Why “Neutrality” on Controversial Issues in the Classroom Doesn’t Work

What Women Really Think
Feb. 15 2012 2:39 PM

Why “Neutrality” on Controversial Issues in the Classroom Doesn’t Work

Under threat of two lawsuits and intense public scrutiny, the Anoka-Hennepin School Board—which governs Minnesota’s largest district and the area from which anti-LGBT politician Michele Bachmann hails—decided on Monday to revise its prior policy of teacher “neutrality” on controversial social issues (namely, sexual orientation) to a slightly more open ethos. The Associated Press explains:

"The new policy says when contentious political, religious, social matters or economic issues come up — it does not specifically cite sexuality issues — teachers shouldn't try to persuade students to adopt a particular viewpoint. It calls for teachers to foster respectful exchanges of views. It also says in such discussions, staff should affirm the dignity and self-worth of all students, regardless of race, religion, gender or sexual orientation."


While the new position stops short of encouraging teachers to actually fight homophobia directly, it is undoubtedly a step in the right direction, especially in a district that has learned through tragedy the grave costs of so-called “neutral” silence. Over the course of less than two years, six students have committed suicide in cases where anti-LGBT bullying (whether the victim identified as gay or not) was almost certainly a factor. Earlier this month, Rolling Stone published a heart-wrenching account by Sabrina Erdely of the suicide epidemic, in which the writer shows how the area’s considerable evangelical presence resists even acknowledging the existence of gay students, much less the establishment of support programs like gay-straight alliances. Caught in the cross-fire between homophobes and grieving parents, the school board chose neutrality.

But of course, saying nothing conveys a message of its own—one that is, unfortunately, open to a wide array of interpretations. To the besieged gay or perceived-to-be-gay student, the teacher’s uncomfortable silence signals at best cowardice and, at worst, complicity with the bully. Meanwhile, the aggressor receives no punishment, so why stop? Silent condemnation teeters perilously close to tacit approval. As Erdely shows in her piece, teachers subject to the yoke of neutrality can’t do any good and actually end up fomenting a kind of self-reinforcing feedback loop that, at least in this case, proved disastrous.*

Perhaps the basic ability to discuss homosexuality and other controversial issues will help defuse some of the tension in Minnesota; but let’s be clear, this is not a fair debate between equally matched adults. LGBT youth—especially in such a conservative environment—cannot be expected to go toe to toe against homophobes with nothing more than a supposedly “balanced” framework in place. Teachers should not be activists, but they must be advocates, because one side desperately needs the support—if only to make it out of high school alive.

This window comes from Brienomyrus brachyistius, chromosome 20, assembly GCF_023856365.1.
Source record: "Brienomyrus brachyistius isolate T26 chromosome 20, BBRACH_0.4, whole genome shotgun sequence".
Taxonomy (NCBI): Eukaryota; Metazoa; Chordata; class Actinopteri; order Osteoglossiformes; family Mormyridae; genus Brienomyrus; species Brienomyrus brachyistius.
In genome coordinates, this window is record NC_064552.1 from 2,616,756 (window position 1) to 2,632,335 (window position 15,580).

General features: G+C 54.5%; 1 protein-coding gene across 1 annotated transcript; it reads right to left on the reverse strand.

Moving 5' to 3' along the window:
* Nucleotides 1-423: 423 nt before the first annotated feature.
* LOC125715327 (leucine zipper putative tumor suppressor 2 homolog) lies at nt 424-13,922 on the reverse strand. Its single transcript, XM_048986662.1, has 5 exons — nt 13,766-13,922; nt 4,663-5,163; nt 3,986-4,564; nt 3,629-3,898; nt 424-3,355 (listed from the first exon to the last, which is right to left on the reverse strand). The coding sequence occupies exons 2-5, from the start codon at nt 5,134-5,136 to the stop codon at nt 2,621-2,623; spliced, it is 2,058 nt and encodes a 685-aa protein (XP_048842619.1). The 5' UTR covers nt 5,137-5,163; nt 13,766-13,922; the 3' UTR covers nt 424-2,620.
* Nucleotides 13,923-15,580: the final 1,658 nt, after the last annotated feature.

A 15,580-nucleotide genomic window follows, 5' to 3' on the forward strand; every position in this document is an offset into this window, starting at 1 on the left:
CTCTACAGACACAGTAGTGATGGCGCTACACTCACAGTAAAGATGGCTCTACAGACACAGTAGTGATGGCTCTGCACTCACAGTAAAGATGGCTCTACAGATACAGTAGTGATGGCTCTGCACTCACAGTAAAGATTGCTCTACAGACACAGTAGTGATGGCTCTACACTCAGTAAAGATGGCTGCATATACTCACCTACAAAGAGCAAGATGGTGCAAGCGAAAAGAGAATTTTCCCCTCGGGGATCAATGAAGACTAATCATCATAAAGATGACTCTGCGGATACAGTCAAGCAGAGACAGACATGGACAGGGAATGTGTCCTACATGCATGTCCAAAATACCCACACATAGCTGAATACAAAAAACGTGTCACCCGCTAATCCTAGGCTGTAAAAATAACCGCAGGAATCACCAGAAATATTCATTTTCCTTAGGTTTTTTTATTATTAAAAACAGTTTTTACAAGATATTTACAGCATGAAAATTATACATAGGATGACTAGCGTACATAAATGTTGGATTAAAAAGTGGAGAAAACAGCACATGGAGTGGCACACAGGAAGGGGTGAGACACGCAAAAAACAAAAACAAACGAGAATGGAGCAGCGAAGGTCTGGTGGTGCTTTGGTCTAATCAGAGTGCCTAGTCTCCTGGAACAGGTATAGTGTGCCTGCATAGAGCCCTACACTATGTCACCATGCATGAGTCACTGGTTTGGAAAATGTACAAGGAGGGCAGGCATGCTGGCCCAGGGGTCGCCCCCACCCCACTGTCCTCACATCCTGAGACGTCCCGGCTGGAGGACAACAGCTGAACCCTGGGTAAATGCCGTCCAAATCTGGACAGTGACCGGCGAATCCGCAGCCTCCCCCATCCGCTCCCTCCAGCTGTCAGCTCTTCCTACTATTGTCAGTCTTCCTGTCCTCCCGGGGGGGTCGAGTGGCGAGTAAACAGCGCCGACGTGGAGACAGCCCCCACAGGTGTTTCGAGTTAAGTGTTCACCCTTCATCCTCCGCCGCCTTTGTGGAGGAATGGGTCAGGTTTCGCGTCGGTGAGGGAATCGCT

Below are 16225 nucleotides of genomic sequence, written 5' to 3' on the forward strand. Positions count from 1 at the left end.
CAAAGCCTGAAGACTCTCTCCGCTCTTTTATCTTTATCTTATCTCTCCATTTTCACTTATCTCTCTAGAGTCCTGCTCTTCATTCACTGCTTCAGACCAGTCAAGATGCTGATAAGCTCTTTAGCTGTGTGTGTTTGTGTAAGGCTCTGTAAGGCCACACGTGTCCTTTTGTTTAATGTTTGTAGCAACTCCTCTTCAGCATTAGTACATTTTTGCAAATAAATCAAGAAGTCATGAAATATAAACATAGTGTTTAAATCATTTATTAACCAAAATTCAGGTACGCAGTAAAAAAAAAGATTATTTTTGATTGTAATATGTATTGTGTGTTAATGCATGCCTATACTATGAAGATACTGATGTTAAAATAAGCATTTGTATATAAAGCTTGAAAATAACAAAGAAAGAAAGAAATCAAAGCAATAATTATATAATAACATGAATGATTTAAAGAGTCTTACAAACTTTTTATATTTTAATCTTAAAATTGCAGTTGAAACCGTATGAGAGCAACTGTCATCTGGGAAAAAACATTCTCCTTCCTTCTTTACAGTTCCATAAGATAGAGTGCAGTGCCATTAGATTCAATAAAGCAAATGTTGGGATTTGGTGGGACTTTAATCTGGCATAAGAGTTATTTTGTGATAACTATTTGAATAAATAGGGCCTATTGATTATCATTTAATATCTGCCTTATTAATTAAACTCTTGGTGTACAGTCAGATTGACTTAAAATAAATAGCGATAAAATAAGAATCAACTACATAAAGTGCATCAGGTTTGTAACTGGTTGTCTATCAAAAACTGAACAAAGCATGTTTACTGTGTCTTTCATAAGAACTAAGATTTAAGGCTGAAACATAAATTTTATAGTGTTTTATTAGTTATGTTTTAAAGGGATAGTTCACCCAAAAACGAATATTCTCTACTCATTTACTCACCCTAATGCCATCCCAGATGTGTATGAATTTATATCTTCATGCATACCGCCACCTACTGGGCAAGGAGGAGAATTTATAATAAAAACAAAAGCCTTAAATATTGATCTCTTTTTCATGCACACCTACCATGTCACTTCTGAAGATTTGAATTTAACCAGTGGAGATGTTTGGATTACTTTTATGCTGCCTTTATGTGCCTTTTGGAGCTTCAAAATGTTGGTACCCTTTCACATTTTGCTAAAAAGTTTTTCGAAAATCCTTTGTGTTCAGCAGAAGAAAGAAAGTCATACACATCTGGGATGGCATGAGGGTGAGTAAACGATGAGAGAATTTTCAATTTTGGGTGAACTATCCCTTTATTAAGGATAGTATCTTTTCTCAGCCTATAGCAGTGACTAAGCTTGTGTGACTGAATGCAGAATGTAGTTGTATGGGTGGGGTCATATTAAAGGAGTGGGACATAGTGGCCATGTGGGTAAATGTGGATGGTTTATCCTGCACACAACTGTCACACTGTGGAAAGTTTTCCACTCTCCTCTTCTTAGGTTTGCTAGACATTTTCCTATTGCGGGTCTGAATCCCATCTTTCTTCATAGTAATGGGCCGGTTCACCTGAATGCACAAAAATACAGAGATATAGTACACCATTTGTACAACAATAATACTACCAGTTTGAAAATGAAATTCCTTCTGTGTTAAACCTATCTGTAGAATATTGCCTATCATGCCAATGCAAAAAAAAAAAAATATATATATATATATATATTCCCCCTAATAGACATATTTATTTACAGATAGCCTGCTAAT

*Clarification, Feb. 16, 2012:This post previously used the term "negative feedback loop," which, as a reader rightly pointed out, has a specific technical meaning different from what the writer intended.

J. Bryan Lowder is a Slate assistant editor. He writes and edits for Outward, Slate’s LGBTQ section, and for the culture section.


Frame Game

Hard Knocks

I was hit by a teacher in an East Texas public school. It taught me nothing.

Chief Justice John Roberts Says $1,000 Can’t Buy Influence in Congress. Looks Like He’s Wrong.

After This Merger, One Company Could Control One-Third of the Planet's Beer Sales

Hidden Messages in Corporate Logos

If You’re Outraged by the NFL, Follow This Satirical Blowhard on Twitter

Sports Nut

Giving Up on Goodell

How the NFL lost the trust of its most loyal reporters.

How Can We Investigate Potential Dangers of Fracking Without Being Alarmist?

My Year as an Abortion Doula       

  News & Politics
Sept. 15 2014 8:56 PM The Benghazi Whistleblower Who Might Have Revealed a Massive Scandal on his Poetry Blog
Sept. 15 2014 7:27 PM Could IUDs Be the Next Great Weapon in the Battle Against Poverty?
Dear Prudence
Sept. 16 2014 6:00 AM Can of Worms Prudie offers advice to a letter writer who wants to blackmail a famous ex with tapes of his fetish.
  Double X
The XX Factor
Sept. 15 2014 1:51 PM Why Not Just Turn Campus Rape Allegations Over to the Police? Because the Police Don't Investigate.
  Slate Plus
Tv Club
Sept. 15 2014 11:38 AM The Slate Doctor Who Podcast: Episode 4  A spoiler-filled discussion of "Listen."
Brow Beat
Sept. 15 2014 8:58 PM Lorde Does an Excellent Cover of Kanye West’s “Flashing Lights”
Future Tense
Sept. 15 2014 4:49 PM Cheetah Robot Is Now Wireless and Gallivanting on MIT’s Campus
  Health & Science
Bad Astronomy
Sept. 15 2014 11:00 AM The Comet and the Cosmic Beehive
Sports Nut
Sept. 15 2014 8:41 PM You’re Cut, Adrian Peterson Why fantasy football owners should release the Minnesota Vikings star.